Peenemünde Army Research Center
|Historical Name of Location||Peenemünde, Pommern, Germany|
Contributor: C. Peter Chen
ww2dbaseIn 1936, the German aviation ministry purchased the northern peninsula of the island of Usedom in Pommern (English: Pomerania), Germany. In 1937, the property was divided into two sections; the eastern portion was given to the Germany Army, and the western portion was assigned to the Air Force. By the end of 1938, the separation of the property by the two military branches became complete. The Army portion became the Peenemünde Army Research Center (Heeresversuchsanstalt Peenemünde) under the direction of the Army Weapons Office (Heereswaffenamt), while the Air Force portion was known as the Air Force Test Site (Erprobungsstelle der Luftwaffe).
ww2dbaseThe staff at the Peenemünde Army Research Center was best known for the development of guided missiles and rockets, the most well known example being the V-2 (A-4) rocket. In Nov 1938, German Army chief Walther von Brauchitsch ordered the building of a A-4 production plant at Peenemünde, and the planning for the construction began, under Walter Dornberger's general direction and G. Schubert's direct supervision, in Jan 1939. In early 1943, Polish janitors smuggled out maps of the facilities, which led to an Allied aerial attack of Peenemünde in mid-1943. The facility housed about 200 technical staff members at this time. Also, the equipment at Peenemünde was highly advanced by this time; for example, Peenemünde had a wind tunnel that produced winds measured at Mach 4.4. In Oct 1943, the Army approved the relocation of the rocket production plant to underground locations further away from the borders, although the test flights of rockets continued to be held at Peenemünde. Allied bombers would attack Peenemünde several more times in 1944.
ww2dbaseAside from the V-2 (A-4) rocket, other projects developed at Peenemünde also included Wasserfall surface-to-air missile, Hs 117 Schmetterling surface-to-air missile, Rheintochter rocket, Taifun air-to-air rocket, and Enzian surface-to-air missile.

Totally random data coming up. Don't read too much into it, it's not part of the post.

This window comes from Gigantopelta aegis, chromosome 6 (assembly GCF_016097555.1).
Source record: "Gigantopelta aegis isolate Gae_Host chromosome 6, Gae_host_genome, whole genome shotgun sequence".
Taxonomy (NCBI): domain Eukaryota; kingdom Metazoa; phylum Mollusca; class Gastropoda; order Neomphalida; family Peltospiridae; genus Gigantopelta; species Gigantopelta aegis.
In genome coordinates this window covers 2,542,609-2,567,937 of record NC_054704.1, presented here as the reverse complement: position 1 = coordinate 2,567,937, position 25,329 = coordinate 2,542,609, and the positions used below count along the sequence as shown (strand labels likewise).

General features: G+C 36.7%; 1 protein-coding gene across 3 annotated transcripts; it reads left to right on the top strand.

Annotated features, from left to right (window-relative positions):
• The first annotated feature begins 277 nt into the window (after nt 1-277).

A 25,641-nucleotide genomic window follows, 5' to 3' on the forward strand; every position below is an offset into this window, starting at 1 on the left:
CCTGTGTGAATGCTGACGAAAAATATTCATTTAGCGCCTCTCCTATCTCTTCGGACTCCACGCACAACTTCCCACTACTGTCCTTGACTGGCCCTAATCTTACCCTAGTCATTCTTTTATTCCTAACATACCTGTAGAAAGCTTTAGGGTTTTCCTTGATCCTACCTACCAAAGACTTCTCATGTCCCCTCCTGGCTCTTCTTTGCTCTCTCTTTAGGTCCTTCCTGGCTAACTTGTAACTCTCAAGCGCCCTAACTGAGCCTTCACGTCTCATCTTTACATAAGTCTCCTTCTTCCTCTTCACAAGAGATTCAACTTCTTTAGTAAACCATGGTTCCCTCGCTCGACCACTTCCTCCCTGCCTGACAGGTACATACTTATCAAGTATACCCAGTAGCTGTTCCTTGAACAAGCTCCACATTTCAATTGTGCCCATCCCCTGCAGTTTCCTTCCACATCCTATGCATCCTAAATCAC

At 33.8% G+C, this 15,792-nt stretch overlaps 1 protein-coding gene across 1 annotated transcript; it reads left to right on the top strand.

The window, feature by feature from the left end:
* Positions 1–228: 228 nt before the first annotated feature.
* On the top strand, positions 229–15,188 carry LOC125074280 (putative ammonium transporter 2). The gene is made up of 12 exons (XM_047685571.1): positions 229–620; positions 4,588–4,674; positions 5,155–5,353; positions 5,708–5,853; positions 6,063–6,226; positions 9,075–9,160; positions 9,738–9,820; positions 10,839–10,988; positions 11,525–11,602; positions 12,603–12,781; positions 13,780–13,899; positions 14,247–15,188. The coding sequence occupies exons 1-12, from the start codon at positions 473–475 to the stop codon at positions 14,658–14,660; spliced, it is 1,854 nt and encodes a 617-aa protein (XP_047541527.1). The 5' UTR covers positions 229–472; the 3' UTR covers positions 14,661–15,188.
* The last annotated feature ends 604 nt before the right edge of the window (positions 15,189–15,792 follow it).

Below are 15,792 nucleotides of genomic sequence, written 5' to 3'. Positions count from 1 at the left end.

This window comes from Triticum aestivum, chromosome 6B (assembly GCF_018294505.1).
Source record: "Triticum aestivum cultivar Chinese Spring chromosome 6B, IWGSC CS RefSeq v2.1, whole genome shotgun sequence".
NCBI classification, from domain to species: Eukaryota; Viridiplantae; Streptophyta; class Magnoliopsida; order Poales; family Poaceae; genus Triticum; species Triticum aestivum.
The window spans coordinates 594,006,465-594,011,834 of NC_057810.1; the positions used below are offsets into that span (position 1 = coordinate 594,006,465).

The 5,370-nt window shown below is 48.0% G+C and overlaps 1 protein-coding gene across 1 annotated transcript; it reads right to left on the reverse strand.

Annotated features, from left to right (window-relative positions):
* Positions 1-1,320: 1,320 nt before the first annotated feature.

ww2dbaseThe final V-2 (A-4) rocket launch at Peenemünde took place in Feb 1945. It was captured by the troops of Soviet 2nd Belorussian Front on 5 May 1945. Even though the Soviets found a bulk of the equipment having been sabotaged by the Germans prior to capture, the capture of drawings and scientists at Peenemünde and elsewhere would still contribute to the post-war Soviet Space Program. The Americans also secured similar resources from the Germans, to an even greater degree. Operation Paperclip, specifically, saw the transfer of more than 1,600 scientists and engineers to the United States; many of them had spent some time working at Peenemünde.
ww2dbaseThe Peenemünde Historical Technical Museum was established at 1992.
Last Major Update: Dec 2017
Peenemünde Army Research Center Interactive Map
Peenemünde Army Research Center Timeline
|2 Apr 1936||The German aviation ministry paid 750,000 Reichsmarks to the town of Wolgast in Pommern (Pomerania), Germany for the northern peninsula of the island of Usedom.|
|25 Feb 1942||The first A4 rocket was placed on Test Stand VII at Peenemünde, Germany.|
|18 Mar 1942||The first A4 rocket exploded on Test Stand VII at Peenemünde, Germany during a combustion chamber test.|
|13 Jun 1942||The first launch of an A4 rocket was achieved at Peenemünde, Germany, but after only 54 seconds the motor cut out and the missile fell into the sea less than a mile from its launch pad.|
|22 Apr 1943||British Mosquito reconnaissance aircraft photographed a German rocket at Peenemünde, Germany but intelligence analysts could not be certain of the object photographed.|